Biogenic volatile organic compounds (BVOCs) are produced by all life forms. Their release into the atmosphere is important with regards to a number of climate-related physical and chemical processes and great effort has been put into determining sources and sinks of these compounds in recent years. Soil microbes have been suggested as a possible sink for BVOCs in the atmosphere; however, experimental evidence for this sink is scarce despite its potentially high importance to both carbon cycling and atmospheric concentrations of these gases. We therefore conducted a study with a number of commonly occurring BVOCs labelled with 14C and modified existing methods to study the mineralization of these compounds to 14CO2 in four different topsoils. Five of the six BVOCs were rapidly mineralized by microbes in all soils. However, great differences were observed with regards to the speed of mineralization, extent of mineralization and variation between soil types. Methanol, benzaldehyde, acetophenone and the oxygenated monoterpene geraniol were mineralized within hours in all soils. The hydrocarbon monoterpene p-cymene was mineralized rapidly in soil from a coniferous forest but was mineralized slower in soil from an adjacent beech stand, while chloroform was mineralized slowly in all soils. From our study it is clear that soil microbes are able to completely degrade BVOCs released by above-ground vegetation as well as BVOCs released by soil microbes and plant roots. In addition to the possible atmospheric implications of this degradation, the very fast mineralization rates are likely important in shaping the net BVOC emissions from soil and it is possible that BVOC formation and degradation may be important but little-recognized parts of internal carbon cycling in soil.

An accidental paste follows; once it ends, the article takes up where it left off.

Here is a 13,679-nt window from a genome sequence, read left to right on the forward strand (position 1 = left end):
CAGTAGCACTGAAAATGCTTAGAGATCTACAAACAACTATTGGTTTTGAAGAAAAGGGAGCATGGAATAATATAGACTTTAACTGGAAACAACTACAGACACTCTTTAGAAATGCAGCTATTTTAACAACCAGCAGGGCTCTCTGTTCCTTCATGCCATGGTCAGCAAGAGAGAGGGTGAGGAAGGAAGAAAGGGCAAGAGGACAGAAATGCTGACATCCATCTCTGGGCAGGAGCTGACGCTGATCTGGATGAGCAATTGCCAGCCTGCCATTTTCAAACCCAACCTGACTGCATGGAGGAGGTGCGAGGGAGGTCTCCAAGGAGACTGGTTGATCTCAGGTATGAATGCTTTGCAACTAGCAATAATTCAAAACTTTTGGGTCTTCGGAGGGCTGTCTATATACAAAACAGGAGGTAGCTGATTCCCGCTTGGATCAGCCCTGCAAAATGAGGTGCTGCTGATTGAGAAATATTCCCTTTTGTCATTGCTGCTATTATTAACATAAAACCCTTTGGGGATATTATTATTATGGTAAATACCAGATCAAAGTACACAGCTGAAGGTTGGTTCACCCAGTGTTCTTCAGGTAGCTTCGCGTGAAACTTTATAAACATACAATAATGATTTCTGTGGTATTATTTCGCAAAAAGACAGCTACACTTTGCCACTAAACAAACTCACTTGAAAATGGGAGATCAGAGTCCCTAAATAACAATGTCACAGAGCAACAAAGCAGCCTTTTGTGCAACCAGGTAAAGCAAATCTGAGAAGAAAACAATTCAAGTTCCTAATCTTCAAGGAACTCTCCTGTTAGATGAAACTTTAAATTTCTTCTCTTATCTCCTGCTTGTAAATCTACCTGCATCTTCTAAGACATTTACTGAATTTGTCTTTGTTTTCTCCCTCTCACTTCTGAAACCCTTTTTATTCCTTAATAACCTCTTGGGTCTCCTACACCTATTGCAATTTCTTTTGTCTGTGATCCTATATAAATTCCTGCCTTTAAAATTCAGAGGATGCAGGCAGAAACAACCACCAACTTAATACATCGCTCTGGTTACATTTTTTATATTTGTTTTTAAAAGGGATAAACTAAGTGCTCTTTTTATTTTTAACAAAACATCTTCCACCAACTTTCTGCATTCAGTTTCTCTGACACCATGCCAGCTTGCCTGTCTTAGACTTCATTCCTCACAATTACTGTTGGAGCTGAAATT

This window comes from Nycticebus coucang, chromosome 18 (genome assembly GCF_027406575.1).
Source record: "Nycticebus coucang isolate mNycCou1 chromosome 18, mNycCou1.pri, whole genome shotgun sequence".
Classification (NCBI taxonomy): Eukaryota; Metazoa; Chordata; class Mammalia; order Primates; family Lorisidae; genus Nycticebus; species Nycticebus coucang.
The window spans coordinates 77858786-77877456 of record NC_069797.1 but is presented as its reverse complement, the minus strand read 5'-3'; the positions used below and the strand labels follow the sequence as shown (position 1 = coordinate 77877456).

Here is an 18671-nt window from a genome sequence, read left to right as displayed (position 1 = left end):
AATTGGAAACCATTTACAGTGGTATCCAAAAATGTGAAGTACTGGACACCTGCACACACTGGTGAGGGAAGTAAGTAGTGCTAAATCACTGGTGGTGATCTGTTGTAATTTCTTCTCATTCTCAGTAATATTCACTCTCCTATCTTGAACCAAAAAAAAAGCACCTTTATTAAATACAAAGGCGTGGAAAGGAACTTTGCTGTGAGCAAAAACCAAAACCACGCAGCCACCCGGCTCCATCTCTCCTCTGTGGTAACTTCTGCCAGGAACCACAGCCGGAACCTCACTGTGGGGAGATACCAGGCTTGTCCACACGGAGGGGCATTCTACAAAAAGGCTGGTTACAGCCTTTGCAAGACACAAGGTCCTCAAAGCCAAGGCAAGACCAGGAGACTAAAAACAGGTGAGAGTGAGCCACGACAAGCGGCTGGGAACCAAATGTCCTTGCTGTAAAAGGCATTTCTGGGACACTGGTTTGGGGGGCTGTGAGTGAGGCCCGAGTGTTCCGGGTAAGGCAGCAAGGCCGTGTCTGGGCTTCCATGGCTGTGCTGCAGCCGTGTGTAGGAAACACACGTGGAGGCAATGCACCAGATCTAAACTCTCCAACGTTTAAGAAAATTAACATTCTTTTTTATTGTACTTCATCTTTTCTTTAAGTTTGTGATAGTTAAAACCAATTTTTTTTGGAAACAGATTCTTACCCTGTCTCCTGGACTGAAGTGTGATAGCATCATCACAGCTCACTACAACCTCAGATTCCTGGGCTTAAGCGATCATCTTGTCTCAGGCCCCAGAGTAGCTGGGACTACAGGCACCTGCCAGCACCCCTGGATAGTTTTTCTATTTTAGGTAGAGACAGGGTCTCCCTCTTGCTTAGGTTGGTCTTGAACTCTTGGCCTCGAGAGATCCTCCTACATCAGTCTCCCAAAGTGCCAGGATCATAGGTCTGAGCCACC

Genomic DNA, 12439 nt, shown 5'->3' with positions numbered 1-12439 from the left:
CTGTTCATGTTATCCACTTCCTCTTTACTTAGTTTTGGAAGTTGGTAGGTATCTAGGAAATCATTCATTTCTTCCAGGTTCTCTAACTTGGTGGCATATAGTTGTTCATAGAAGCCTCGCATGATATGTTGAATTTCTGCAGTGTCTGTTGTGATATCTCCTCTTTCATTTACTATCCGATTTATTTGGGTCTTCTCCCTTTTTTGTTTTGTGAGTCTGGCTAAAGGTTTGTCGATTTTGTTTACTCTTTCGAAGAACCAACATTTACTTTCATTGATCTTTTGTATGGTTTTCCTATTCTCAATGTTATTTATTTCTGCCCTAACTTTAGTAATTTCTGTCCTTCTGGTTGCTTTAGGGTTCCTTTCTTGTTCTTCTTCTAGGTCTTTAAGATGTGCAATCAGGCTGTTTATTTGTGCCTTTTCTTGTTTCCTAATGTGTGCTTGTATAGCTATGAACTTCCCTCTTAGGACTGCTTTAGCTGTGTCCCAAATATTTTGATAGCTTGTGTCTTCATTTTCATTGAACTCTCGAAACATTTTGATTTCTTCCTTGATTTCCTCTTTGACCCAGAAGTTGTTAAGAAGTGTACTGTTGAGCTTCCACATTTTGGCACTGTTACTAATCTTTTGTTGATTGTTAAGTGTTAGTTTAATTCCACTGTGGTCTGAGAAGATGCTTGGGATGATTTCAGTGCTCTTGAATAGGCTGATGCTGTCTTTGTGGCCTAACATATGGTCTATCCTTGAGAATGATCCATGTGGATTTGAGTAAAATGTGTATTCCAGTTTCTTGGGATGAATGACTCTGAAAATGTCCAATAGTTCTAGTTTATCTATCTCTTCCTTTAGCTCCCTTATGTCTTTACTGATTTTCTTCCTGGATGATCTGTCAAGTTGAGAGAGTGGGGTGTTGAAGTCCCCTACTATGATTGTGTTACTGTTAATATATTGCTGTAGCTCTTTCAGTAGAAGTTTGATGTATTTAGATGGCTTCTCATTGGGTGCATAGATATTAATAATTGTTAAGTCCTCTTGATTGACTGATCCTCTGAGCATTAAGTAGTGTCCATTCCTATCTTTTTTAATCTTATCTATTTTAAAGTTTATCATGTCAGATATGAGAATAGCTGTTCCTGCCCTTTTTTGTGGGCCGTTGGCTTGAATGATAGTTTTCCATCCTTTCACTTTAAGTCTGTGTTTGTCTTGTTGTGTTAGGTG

- Programområde 2: Vandressourcer